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Bid for 4,000 new homes to double size of Attleborough takes step forward as planning application lodged

PUBLISHED: 10:16 09 August 2017 | UPDATED: 08:28 10 August 2017

An artist's impression of the local centre, part of the planned 4,000 development for Attleborough. Image: JTP Masterplanners design and access statement

An artist's impression of the local centre, part of the planned 4,000 development for Attleborough. Image: JTP Masterplanners design and access statement

Archant

The mayor of Attleborough has welcomed a long-awaited planning application put in this month to build 4,000 new homes, which will almost double the size of the town.

A map showing the three planned new neighbourhoods south of the current settlement in Attleborough. Image: Archant A map showing the three planned new neighbourhoods south of the current settlement in Attleborough. Image: Archant

The massive project will cover a 217 hectare site south of the town and employ the equivalent of 818 full-time staff during construction.

The expansion, to be completed by 2026, was originally earmarked in 2009 as part of Breckland’s planning blueprint for the district.

Jeremy Burton, Attleborough’s mayor, said: “We welcome it.

“It’s in the neighbourhood plan and it has been well publicised.

An artist's impression of the village green, part of the planned 4,000 development for Attleborough. Image: JTP Masterplanners design and access statement An artist's impression of the village green, part of the planned 4,000 development for Attleborough. Image: JTP Masterplanners design and access statement

“We are working with the developers to make sure we get the most out of these houses for the town as we can.”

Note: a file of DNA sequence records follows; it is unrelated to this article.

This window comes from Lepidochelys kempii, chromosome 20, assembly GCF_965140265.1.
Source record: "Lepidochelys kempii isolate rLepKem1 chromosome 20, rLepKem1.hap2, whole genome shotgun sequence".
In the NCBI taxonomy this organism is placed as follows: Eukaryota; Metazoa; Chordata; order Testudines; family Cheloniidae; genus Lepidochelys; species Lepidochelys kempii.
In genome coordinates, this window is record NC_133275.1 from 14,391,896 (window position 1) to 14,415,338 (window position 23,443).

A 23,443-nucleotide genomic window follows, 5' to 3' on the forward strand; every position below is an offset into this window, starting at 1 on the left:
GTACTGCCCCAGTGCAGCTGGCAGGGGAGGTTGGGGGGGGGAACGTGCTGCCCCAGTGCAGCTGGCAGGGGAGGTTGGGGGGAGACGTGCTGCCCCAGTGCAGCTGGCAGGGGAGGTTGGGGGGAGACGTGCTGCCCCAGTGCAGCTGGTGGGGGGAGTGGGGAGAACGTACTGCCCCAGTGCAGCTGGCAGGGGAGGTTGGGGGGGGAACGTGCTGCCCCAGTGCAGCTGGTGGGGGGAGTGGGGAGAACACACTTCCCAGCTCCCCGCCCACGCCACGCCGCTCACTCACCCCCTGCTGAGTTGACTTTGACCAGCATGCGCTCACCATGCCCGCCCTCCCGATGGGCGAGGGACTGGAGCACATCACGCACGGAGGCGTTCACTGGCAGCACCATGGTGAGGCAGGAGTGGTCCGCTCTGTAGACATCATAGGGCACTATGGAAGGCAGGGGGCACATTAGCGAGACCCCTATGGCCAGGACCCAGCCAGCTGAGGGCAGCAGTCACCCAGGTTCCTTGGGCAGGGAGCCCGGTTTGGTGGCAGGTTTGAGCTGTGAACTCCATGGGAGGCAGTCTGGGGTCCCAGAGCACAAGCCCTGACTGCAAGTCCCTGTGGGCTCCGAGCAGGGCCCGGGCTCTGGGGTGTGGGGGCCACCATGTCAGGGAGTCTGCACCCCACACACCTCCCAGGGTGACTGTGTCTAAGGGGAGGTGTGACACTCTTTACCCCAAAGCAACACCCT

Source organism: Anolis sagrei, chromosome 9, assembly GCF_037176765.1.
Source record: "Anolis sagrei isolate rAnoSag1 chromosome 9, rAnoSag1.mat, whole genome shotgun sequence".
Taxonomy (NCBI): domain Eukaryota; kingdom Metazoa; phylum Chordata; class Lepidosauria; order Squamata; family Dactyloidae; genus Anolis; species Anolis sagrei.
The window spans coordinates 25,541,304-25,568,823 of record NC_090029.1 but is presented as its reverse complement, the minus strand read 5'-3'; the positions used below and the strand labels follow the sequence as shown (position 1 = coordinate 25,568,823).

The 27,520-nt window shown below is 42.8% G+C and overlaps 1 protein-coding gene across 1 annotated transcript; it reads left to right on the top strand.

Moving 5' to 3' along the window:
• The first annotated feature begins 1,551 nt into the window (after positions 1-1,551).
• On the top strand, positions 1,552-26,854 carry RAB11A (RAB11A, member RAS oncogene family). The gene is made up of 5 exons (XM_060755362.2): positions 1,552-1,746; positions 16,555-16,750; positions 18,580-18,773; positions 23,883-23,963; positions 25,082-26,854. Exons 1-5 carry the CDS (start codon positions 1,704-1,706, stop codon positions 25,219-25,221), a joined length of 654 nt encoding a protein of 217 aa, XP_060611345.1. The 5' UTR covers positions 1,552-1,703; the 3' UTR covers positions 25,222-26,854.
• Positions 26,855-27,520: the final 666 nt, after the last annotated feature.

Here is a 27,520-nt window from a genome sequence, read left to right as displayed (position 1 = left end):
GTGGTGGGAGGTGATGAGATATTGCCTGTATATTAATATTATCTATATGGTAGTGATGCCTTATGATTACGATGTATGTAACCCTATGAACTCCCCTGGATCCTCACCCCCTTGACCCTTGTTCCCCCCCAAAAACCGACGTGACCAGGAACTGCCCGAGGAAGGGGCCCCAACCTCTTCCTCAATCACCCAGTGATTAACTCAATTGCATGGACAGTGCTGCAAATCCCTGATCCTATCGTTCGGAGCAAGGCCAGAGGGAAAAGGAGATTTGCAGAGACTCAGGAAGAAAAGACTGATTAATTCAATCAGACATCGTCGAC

The proposal is to divide the new homes into three ‘neighbourhoods’, to be called Borough Lane, Town Oaks and Poplar Meadows. The housing areas would be largely separated by green belts.

READ MORE: New bid for £18m link road south of Attleborough

The outline plans also include the provision of two two-form entry primary schools, two neighbourhood centres, sports pitches, shops, a petrol filling station and other places of work.

Seen as crucial to the development is the construction of a £18m relief road to link the A11 London Road and Old Buckenham Road south of the town.

An artist's impression of the linear park, part of the planned 4,000 development for Attleborough. Image: JTP Masterplanners design and access statement An artist's impression of the linear park, part of the planned 4,000 development for Attleborough. Image: JTP Masterplanners design and access statement

At a town council meeting on Monday Mr Burton and Tristan Ashby, Breckland councillor for Attleborough Queens and Besthorpe ward, both emphasised the need for this road to ease congestion on the town’s already stretched network.

Mr Burton said: “We wouldn’t want to see a lot of development before the link road is built.”

An independent Attleborough Neighbourhood Plan has been developed to try to ensure infrastructure and services keep step with new housing, and the town remains a desirable place to live.

READ MORE: Report outlining plans for 4,000 homes in Attleborough is submitted - what do you think?

The neighbourhood plan is due to go to a public referendum later this year before formal adoption. Voting against the plan would not stop the houses, but would reduce the input the community has into the development.